Pam Howes returns to the blog with the third book in the Lark Lane series, and now the children we met in the earlier books are ‘all grown up
The Nurses of Lark Lane
A story that still is mostly focused on Cathy and her mum Alice: it’s been quiet in their little house with Alice’s husband in hospital after his foot injury during the war resulted in amputation. They aren’t quite living in clover, but without Jack and his abusive behavior and slovenly ways, things are ‘settled’ and everyone is happy. Cathy is getting ready to enter her O Level year – a critical step on her way to becoming a nurse. But, as things happen, Jack is released from the hospital and comes home to cause disruption and discord, sneaking in his girlfriend when Alice is at work and generally terrorizing the household.
Cathy is determined to go to nursing school, and with support and often firm talk from her Granny Lomax, her father’s mother, she’s torn between helping out the family and making her own way in the world. She’d given up her O Level plans already, working in cosmetics with her best friend in the large department store in town: and Jack is constantly harassing her for her pay, demanding that she pay her fair share of the expenses, while he uses his money for himself. With a new baby, Alice is not only depressed but she is beaten down, and nothing seems to bring a smile. Cathy is almost at the end of her rope, the only thing keeping her sane is Gianni and their new relationship, until she is accepted into a nurse’s training program at the hospital. She’s soon off for the first of the three years of courses, leaving the home mess behind.
Oh this was so typical Hawes in style and form – instantly you have people to cheer or jeer for, to empathize with, and are soon as close to them and their changing fortunes as if you are a neighbor over the garden wall. Post war Britain is still a struggle, although things have improved in the years since the last book ended: and there are plenty of pop-culture references, attitudes and even the dress to feel as if times are changing – and perhaps more quickly than some would like. I’ve loved the two books I’ve read in this series: the characters, their situations and even their struggles are clearly defined and easy to visualize, and caring about them is just like one would for friends. I’m determined to gather all of this author’s books and read them all when I want to get ‘away’ from the world and enter the one she’s created and borrowed from.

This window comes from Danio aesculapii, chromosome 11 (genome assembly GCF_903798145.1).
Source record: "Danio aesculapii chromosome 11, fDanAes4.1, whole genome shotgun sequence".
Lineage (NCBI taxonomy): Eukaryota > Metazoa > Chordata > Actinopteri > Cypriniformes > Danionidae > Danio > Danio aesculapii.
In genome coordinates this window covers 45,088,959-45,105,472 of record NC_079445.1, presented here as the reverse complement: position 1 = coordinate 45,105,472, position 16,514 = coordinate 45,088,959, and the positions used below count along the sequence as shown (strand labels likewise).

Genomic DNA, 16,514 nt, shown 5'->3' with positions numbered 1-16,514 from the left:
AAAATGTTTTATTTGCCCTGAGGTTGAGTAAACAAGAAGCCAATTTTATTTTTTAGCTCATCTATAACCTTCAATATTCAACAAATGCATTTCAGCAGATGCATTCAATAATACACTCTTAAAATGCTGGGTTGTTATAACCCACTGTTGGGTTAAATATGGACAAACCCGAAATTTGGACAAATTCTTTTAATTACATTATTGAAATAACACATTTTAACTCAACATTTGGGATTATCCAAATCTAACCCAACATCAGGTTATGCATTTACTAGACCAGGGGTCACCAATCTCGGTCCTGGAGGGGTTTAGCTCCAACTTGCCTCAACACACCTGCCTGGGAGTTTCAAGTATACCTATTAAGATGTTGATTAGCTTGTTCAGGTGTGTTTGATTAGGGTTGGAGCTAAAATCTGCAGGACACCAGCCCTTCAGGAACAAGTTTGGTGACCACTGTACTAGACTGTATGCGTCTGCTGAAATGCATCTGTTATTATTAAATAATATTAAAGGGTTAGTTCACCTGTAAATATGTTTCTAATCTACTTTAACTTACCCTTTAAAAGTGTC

Title: The Nurses of Lark Lane
Author: Pam Howes
Genre: British, Family Saga, Friendship, Historic Elements, Historic Woman's Fiction, Post World War II, Romantic Elements, Second Chance, Setting: Britain
Published by: Bookouture
Published on: 13 June, 2019
Source: Publisher via NetGalley
Audio Length: 9 Hours: 33 minutes
Get Your Copy: Amazon ♦ Barnes&Noble ♦ Kobo ♦ IndieBound ♦ Book Depository ♦Audible
Can she follow her dreams – against all the odds?
Liverpool, 1955. With her abusive husband drinking all her wages, Alice faces a daily struggle to provide for her family. Her eldest daughter Cathy has always longed to be a nurse, but when the family’s poverty means she’s forced to leave school and get a job – without the qualifications she needs – it looks like her dreams are over.
But Cathy isn’t willing to give up without a fight, and with the support of old friend – and new love – Gianni, she manages to secure a place as a cadet nurse, learning as she works.
Cathy knows that without her around, her mam must stand up to her violent husband alone – and that with less money coming in, Alice will be in danger of losing everything. What’s more, since nursing students must be unmarried, and Gianni is desperate to settle down, it’s not just her mam who hopes that Cathy will come home…
Can Cathy find a way to have it all, or will becoming a nurse mean leaving her family – and love – behind her?
A copy of this title was provided via Publisher via NetGalley for purpose of honest review. I was not compensated for this review: all conclusions are my own responsibility.
Reading this book contributed to these challenges: